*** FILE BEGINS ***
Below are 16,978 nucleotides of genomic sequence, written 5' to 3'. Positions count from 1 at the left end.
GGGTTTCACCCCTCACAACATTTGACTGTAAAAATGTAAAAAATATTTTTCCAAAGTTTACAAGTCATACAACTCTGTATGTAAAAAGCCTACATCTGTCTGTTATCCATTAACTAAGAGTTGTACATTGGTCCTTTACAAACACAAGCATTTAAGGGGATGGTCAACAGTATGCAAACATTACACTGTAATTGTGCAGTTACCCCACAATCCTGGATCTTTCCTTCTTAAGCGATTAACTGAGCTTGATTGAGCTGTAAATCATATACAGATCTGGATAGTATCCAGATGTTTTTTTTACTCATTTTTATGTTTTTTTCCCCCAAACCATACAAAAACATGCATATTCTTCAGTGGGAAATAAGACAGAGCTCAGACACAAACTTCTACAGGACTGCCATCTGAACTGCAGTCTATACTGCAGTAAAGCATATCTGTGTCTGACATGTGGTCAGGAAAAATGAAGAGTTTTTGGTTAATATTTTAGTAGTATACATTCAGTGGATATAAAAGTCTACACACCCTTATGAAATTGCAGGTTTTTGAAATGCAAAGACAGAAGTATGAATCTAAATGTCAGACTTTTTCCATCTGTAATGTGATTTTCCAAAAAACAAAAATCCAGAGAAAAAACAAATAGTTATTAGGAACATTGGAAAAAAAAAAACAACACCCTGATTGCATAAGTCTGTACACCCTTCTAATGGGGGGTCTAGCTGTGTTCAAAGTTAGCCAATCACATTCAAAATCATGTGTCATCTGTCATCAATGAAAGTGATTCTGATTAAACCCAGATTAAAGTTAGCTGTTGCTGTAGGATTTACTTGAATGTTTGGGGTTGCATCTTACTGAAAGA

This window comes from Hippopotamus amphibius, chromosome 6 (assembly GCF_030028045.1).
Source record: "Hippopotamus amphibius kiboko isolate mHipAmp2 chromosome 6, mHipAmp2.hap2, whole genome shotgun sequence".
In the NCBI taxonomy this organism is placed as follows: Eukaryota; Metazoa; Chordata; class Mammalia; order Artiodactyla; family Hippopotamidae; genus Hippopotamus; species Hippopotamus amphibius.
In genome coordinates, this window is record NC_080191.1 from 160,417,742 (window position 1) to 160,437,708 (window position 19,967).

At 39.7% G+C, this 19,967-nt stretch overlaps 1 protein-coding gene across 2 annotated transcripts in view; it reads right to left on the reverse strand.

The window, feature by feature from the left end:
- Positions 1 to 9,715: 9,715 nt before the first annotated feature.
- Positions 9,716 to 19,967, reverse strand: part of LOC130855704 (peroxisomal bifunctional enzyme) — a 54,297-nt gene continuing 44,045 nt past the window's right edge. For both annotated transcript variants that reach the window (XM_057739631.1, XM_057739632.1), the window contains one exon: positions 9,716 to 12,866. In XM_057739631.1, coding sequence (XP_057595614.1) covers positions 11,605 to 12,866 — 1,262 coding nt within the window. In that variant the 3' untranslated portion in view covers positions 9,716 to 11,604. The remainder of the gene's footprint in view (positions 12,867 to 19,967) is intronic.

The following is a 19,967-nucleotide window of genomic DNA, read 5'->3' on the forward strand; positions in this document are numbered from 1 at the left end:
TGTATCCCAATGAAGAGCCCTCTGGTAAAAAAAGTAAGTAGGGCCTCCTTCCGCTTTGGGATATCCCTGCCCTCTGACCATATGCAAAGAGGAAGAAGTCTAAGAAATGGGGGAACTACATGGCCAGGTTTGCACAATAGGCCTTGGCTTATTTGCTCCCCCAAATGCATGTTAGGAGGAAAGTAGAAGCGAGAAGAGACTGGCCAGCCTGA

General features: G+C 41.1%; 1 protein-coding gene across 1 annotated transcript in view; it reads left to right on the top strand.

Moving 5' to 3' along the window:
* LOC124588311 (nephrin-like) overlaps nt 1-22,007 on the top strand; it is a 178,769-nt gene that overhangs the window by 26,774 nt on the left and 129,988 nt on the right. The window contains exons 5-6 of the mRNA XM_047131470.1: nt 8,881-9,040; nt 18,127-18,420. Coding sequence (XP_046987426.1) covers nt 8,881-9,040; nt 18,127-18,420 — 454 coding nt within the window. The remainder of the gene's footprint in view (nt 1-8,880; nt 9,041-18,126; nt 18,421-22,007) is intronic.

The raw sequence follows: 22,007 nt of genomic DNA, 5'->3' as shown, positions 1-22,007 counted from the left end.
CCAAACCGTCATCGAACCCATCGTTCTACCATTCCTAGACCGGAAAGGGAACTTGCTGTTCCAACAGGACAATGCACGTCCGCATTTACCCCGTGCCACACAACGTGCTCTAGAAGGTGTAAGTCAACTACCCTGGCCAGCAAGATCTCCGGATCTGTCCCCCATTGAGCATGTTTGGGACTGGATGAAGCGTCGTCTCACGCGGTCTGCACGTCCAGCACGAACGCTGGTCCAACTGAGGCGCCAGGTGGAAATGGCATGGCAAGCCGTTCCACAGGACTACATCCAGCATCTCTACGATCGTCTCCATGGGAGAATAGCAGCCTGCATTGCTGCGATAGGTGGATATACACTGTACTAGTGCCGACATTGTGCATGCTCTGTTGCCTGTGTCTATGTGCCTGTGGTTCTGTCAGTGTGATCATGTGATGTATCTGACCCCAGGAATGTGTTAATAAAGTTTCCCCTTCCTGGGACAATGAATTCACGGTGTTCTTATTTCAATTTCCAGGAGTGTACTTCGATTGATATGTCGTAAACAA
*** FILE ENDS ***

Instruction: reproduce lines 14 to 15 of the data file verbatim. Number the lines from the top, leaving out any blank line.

Moving 5' to 3' along the window:
* LOC124588311 (nephrin-like) overlaps nt 1-22,007 on the top strand; it is a 178,769-nt gene that overhangs the window by 26,774 nt on the left and 129,988 nt on the right. The window contains exons 5-6 of the mRNA XM_047131470.1: nt 8,881-9,040; nt 18,127-18,420. Coding sequence (XP_046987426.1) covers nt 8,881-9,040; nt 18,127-18,420 — 454 coding nt within the window. The remainder of the gene's footprint in view (nt 1-8,880; nt 9,041-18,126; nt 18,421-22,007) is intronic.